Collaborative time, or “early release,” occurs every Friday. Students are sent home early and teachers get together to discuss issues and strategies.
Starting this year, all schools in the district have collaborative time. However, MCHS is in its third year of collaboration.
“Those teachers have had an opportunity to look at data, to look at standards, to look at testing, and to come together every week and talk about kids,” Villard said of MCHS collaborative time. “They have really focused on writing, and our (Colorado Student Assessment Program) scores in writing have gone up significantly.”
Villard said collaborative time has been controversial among some teachers and parents, but it’s worthwhile.
“It’s one of the highest impact things we can do. Teachers just need time,” she said. “Now, all fifth-grade teachers can finally talk to each other. And, all fourth-grade teachers can finally talk to each other.”
Villard said teachers discuss the best ways to teach the state’s clearly defined curriculum. It allows teachers to be better aligned.
Villard said alignment is critical to raising scores. But, alignment doesn’t mean teachers have to set aside their unique talents.
“Tight curricular alignment is the ‘what’ — what has to be taught,” she said. “The state has specifically said, ‘Kids need to know these things in first grade.’…They’re very specific. So that’s the ‘what.’
“The ‘how’ is where the creativity and art of teaching can come in. … So, the only thing that is tight is the ‘what.’ The ‘how’ is left up to individual talent, skill and creativity.”
Villard said the state’s emphasis on measuring schools’ performance is appropriate and works.
“Since No Child Left Behind and CSAPs have come into place, it has raised our awareness significantly as to where our students are performing,” she said. “ … No Child Left Behind has been a good thing. It’s been a painful thing, but it’s also helping us to focus on the right instruction for students and what we should be doing.”
In Colorado, all schools are required to submit action plans designed to raise scores to the state. However, the severity of those plans depends on scores.
For example, East Elementary, which is required to submit a performance plan, bears a lesser burden than Sandrock Elementary, which is required to submit a priority improvement plan, according to schoolview.com.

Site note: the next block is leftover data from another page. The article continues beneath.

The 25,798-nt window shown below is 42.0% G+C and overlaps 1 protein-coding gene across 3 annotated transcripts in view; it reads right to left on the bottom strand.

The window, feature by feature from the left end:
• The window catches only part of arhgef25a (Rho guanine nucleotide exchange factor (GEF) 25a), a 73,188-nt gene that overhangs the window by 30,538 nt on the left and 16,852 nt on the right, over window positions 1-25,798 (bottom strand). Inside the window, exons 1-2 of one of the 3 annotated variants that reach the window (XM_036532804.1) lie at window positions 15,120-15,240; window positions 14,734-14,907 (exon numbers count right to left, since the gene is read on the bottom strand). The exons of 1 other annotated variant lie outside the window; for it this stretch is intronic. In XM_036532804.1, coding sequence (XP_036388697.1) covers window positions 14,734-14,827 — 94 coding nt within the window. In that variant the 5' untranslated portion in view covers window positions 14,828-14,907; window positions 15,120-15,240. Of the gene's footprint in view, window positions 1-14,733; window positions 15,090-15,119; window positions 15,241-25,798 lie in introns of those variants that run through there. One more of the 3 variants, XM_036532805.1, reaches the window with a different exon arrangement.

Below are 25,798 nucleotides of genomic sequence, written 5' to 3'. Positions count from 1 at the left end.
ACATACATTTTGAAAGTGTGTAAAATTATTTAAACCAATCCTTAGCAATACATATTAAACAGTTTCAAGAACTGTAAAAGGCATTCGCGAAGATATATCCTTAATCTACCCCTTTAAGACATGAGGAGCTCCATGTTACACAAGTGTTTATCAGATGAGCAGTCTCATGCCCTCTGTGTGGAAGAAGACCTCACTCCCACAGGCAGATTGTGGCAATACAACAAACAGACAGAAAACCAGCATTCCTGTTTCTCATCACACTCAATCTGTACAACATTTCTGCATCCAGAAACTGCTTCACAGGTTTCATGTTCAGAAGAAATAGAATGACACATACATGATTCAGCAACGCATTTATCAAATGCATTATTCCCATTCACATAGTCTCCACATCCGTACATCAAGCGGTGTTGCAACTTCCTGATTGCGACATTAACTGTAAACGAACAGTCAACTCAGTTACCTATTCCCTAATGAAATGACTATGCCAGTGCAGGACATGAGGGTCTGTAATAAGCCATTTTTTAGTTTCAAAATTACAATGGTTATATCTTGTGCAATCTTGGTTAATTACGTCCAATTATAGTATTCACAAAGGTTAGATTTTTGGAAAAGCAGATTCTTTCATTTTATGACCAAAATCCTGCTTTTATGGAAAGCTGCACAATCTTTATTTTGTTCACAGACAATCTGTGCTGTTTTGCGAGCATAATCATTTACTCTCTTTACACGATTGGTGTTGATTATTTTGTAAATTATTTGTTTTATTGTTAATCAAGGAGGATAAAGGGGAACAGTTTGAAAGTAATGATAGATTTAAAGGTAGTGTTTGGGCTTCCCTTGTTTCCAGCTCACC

Villard said low scores at Sandrock weren’t a surprise, considering it’s the newest elementary school in the district.
“We knew that first year would be a tough year,” Villard said. “It was a transition for staff. It was a transition for students. It was a transition for families. That just disrupts the whole system.
“When you do a transition that’s that big, that global, you know your scores are going to drop. … That’s why we know their scores will go up.”
One of the measures for improving Sandrock Elementary will be increased testing throughout the year.
“The more you’re at risk, the more you’re assessed to see if you’re heading in the right direction and going to meet your target,” she said. “It’s data-based decision-making. We adjust the instruction based on what the data is telling us.”
Villard said the higher scrutiny can be intimidating at first, but it is ultimately helpful.
“Initially, it’s very scary,” she said. “It’s very frightening to look at data while you’re sitting beside your colleagues. But, teachers are just like anyone else. As soon they see the scores and the results, they’re vested.
“They want their kids to do well.”
Villard said she hopes the reports have the same effect on the community.
“I would hope people start asking good questions,” she said. “What does this mean? Why doesn’t this group perform well? How do we compare to the state? That’s really good.”
In addition to asking questions of educators and administrators, Villard said she hopes parents share in student learning.
“One of the biggest keys of student performance is parent involvement,” she said. “The one last piece — the final frontier to conquer — is getting parents more engaged and involved in their children’s learning. That makes a huge difference.”
Villard said school district administrators’ next step will be to host a school board retreat Jan. 21.
“We’re going to talk more in-depth about the unified improvement plan,” Villard said.
The retreat will include a joint session between the Craig City Council and Moffat County School Board, and also include preliminary budget discussions for the 2011-12 school year.
The retreat is open to the public.